Estimating your water needs is important if you are considering installing a rainwater harvesting system for your home. A quick look at your water usage (and the demand for it) provides a clear answer as to whether or not a rainwater harvesting system is right for you.
However, from a practical perspective, I don’t know why you wouldn’t harvest rainwater.
We all think of the obvious when we think of our water usage, but let’s look a little farther. As you read this article you will notice a few, “Oh, yeah” moments of things that didn’t come to mind to consider when determining your water needs.
First, we need to determine the average use of your home. This is easily done by analyzing your water bill for a concise answer. However, this chart from the government gives you averages from across the country if that helps.
Typical water use at home per person
A "full tub" varies, of course, but 36 gallons is good average amount. Tip: Taking a shower instead of a bath should save a good bit of water.
Old showers used to use up to 5 gallons of water per minute. Water-saving shower heads produce about 2 gallons per minute. Tip: Taking a shorter shower using a low-flow showerhead saves lots of water.
1 gallon. Newer bath faucets use about 1 gallon per minute, whereas older models use over 2 gallons. Tip: Simply turn the faucet off when brushing teeth.
1 gallon Tip: Simply turn the faucet off before drying your hands and face. If you don't mind a brisk wash, don't run the faucet until it gets hot before using it. Installing a faucet-head aerator will also reduce the water flow rate.
1 gallon Tip: Simply turn the faucet off when shaving.
6-16 gallons. Newer, EnergyStar models use 6 gallons or less per wash cycle, whereas older dishwashers might use up to 16 gallons per cycle. Tip: EnergyStar dishwashers not only save a lot of water but also save electricity.
Dish washing by hand:
About 8-27 gallons. This all depends on how efficient you are at hand-washing dishes. Newer kitchen faucets use about 1.5-2 gallons per minutes, whereas older faucets use more. Tip: Efficient hand-washing techniques include installing an aerator in your faucet head and scraping food off, soaking dishes in a basin of soapy water before getting started, and not letting the water run while you wash every dish. And it's best to have two basins to work in--one with hot, soapy water and the other with warm water for a rinse.
25 gallons/load for newer washers. Older models might use about 40 gallons per load. Tip: EnergyStar clothes washers not only save a lot of water but also save electricity.
3 gallons. Most all new toilets use 1.6 gallons per flush, but many older toilets used about 4 gallons. Tip: Check for toilet leaks! Adjust the water level in your tank. But, best to install a new low-flow toilet..
Glasses of water you drank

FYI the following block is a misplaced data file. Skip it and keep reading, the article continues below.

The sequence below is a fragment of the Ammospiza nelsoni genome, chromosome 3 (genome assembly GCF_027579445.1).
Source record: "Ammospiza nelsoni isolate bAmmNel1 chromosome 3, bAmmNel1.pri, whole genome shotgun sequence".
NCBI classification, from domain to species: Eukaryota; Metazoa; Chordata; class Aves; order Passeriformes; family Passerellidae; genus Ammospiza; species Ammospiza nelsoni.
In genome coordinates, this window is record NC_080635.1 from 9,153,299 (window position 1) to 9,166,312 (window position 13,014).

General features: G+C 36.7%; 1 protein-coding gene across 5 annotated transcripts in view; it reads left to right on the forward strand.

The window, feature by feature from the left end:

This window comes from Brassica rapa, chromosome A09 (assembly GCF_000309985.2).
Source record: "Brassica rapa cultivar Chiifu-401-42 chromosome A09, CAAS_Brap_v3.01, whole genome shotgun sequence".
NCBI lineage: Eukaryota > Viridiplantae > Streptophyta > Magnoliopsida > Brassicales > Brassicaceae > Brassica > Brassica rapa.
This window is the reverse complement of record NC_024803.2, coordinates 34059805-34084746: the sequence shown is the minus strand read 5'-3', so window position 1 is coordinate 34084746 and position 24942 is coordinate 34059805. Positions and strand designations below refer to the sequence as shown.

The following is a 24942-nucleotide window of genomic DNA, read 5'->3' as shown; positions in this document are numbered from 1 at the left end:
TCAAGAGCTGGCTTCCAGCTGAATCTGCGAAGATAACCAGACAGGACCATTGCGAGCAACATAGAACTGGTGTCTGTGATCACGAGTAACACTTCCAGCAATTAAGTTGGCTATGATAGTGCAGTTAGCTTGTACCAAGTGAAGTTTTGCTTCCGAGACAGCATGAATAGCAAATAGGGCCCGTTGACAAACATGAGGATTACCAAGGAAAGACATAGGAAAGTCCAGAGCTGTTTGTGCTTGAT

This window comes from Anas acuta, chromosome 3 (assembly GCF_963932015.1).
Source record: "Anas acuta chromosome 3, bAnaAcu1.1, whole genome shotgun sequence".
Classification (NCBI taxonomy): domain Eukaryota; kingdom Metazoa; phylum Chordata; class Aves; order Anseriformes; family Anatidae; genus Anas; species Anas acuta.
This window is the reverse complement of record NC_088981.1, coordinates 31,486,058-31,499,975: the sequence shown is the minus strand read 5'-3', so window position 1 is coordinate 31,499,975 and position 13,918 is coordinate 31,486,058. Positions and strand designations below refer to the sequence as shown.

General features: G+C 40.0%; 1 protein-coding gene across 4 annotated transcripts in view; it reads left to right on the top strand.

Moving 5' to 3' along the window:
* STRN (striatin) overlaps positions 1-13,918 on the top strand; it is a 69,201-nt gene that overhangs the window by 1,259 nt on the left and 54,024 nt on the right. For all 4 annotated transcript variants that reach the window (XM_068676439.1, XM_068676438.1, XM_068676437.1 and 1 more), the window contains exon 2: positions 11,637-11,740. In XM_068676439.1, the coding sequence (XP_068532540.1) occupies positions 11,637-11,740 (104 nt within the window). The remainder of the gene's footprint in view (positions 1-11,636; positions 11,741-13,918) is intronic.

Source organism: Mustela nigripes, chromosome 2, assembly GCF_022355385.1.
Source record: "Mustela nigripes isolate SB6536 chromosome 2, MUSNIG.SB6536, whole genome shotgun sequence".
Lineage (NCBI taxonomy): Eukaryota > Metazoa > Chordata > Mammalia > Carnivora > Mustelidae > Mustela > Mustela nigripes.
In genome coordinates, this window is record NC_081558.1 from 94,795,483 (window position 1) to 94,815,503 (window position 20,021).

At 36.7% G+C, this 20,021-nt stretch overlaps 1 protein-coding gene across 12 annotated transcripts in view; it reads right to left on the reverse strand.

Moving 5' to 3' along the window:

8 oz. per small glass (not counting water for Fido or your cats). Also, note that you will be using water for cooking.
2 gallons per minute, depending on the force of your outdoor faucet. This may not sound like too much but the large size of lawns and yards means outdoor water use can be a significant use of water.
Unless you are living off-grid, you are probably going to harvest rainwater for things like:
Irrigation for the lawn,
gardens, and pond,
Washing the car,
Cleaning the deck and walk ways,
Washing the windows,
Bathing the dog.
And perhaps recreationally:
Such as keeping the hot tub or pool topped off this summer.
Maybe even a garden shower to rinse off after working in the yard or before getting into the pool.
A rainwater harvesting system is a one-time investment that will obviously pay for itself quickly by reducing your monthly water bill.
Cost of Equipment and Upkeep
Let’s look at the cost of a simple rainwater collection system, as well as necessary upkeep. Let’s keep this simple and you can progress from there. The first step that I would recommend would be 50 gallon rain barrels at the bottom of each of your downspouts. I have included links here to the type of items that we use so that you can see what I'm talking about and see what other people that have purchased the item have to say. You get a better idea for making your own decision.
If you live in an area that is prone to periods of drought, a harvesting system can help. In fact, if you are experiencing water shortages in your area, using rainwater could be one of the best decisions you will ever make. In addition to the uses we’ve named, you can harvest rainwater and purify it easily for drinking should the need arise.
Now that you know a little bit more about rainwater harvesting and estimating your water needs, it's time to make an informed decision. It is a minimal and very logical investment for people who are:
Tired of high water costs,
Living in areas experiencing drought and shortages
More environmentally conscious
Quite honestly, harvesting rainwater is a win-win situation for everyone.
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